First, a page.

Strosberg said the punitive damages being sought are the largest in Canadian history.

The allegations in the lawsuit have not been proven in court.

The bridge company has 20 days to file a statement of defence.

Bridge company president Dan Stamper did not return a message left by The Star on Monday.

The DeSando family, based in Sault Ste. Marie, bought a home at 625 Rosedale Ave. in 1994 for $132,000 with the intention that it be used by the family’s children while they attended the University of Windsor or  to provide income as a rental property.

The family’s plan has been to one day see the parents, Giuseppe and Immacolata, move to WIndsor near their children and retire to live in the home. A second home was purchased by the family’s three sons in 2002 at 670 Rosedale for $117,000.

Until 2009, all three sons took turns living at length at the Rosedale homes.

“It’s an absolute shame what has happened,” said Ralph DeSando, one of the plaintiffs. “I can’t in good conscience have my parents in their 70s live in that neighbourhood. I can’t sell it. Who is going to buy it?

“My frustration reached a boiling point. Nothing is getting better. The legal route is my only recourse. At a minimum, they should have kept these houses maintained. There is no reason why they haven’t kept this a nice neighbourhood. Rosedale was a beautiful street.”

All of the bridge-owned properties fall within either the Sandwich Heritage Conservation district or under the Sandwich Community Improvement area created in recent years, said John Calhoun, the city’s heritage planner.

He believes many of the homes can still be saved and has hopes the neighbourhood can be restored.

Boarded-up homes in the Indian Road area are pictured in West Windsor, Ont. on Tuesday, November 6, 2012.                (TYLER BROWNBRIDGE / The Windsor Star)

“It’s one of the best collections of early 1920s housing with good stock reflective of that time,” said Calhoun of Indian and Rosedale. “My hope is they can be put back into use. I’ve restored houses of that age and they can be worked on with good success without spending huge amounts of money.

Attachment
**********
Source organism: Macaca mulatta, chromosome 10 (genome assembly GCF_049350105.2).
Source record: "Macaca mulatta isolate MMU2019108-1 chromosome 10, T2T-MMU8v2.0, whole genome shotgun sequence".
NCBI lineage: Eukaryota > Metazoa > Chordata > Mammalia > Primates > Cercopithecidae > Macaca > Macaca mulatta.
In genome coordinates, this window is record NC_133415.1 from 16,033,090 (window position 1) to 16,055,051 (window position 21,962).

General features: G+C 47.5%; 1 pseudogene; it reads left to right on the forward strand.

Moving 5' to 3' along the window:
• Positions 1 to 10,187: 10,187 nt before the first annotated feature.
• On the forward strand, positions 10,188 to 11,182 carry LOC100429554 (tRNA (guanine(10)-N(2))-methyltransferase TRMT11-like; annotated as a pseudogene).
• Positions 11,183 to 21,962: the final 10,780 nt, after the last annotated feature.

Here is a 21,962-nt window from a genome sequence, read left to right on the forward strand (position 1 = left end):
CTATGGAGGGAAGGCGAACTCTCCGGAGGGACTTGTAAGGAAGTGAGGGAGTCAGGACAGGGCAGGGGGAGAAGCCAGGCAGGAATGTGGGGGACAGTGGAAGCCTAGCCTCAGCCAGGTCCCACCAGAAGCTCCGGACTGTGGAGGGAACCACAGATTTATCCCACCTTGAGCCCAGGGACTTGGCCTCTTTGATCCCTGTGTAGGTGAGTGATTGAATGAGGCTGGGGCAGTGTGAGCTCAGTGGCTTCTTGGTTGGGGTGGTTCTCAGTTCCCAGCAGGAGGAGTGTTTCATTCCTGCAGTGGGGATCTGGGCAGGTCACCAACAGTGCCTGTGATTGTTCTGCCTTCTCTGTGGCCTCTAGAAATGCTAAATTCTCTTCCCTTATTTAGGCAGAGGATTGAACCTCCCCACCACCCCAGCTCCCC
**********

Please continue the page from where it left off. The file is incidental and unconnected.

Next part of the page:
“The community would benefit and you could fill in the lots with new homes for the ones that need replacing. Hopefully the community can be returned to the place it once was and become a contributing part to the city of Windsor.”

The impact of seeing several residential streets boarded up and left to crumble by Moroun has been “devastating,” said bake shop owner Mary Ann Cuderman, chairwoman of the Sandwich Business Improvement Association and bridge company watchdog.

“It’s a blight,” she said. “It’s been ridiculous that all these homes have been lost. I still believe many of them can be rebuilt.”

Restoration of the streets into a viable residential area is essential for the future of the Sandwich community and the west end, Cuderman said.

“Look at all the families lost in that area,” she said. “The economic and social impacts have been great and it’s all because of (Moroun), nobody else. It’s about time somebody stood up to him on this. I love it. Kudos to these people.”

Ambassador Bridge ups tolls for 18-wheelers

Fleet Owner
Deborah Whistler

The Ambassador Bridge tolls went up 25 cents for all vehicles on Aug. 15, a 5.3% hike. A discount of $1 per trip is available with a frequent user “Reward” program and use of a 3M 6C electronic toll sticker tag.

Truck tolls have risen a quarter for each class of truck. Class A  (0 – 36,000 lbs.) went from $3.25/axle to $3.50/axle; Class B  (36,001 – 54,000 lbs.) from $3.75/axle to $4/axle and Class C  (54,001 – 145,000 lbs.) from $5.25/axle to $5.50/axle

The Blue Water Bridge U.S.-Canada operated by the state of Michigan has truck tolls of $3.25 while the Canada-U.S. trips tolled by the Canadian BWBA are $3.50 with a prepaid account and $3.75 without. The Blue Water Bridge has no electronic toll discounts like the Rewards available at the Ambassador Bridge so for frequent users the Ambassador Bridge remains competitive on price, according to a Tollroads News report.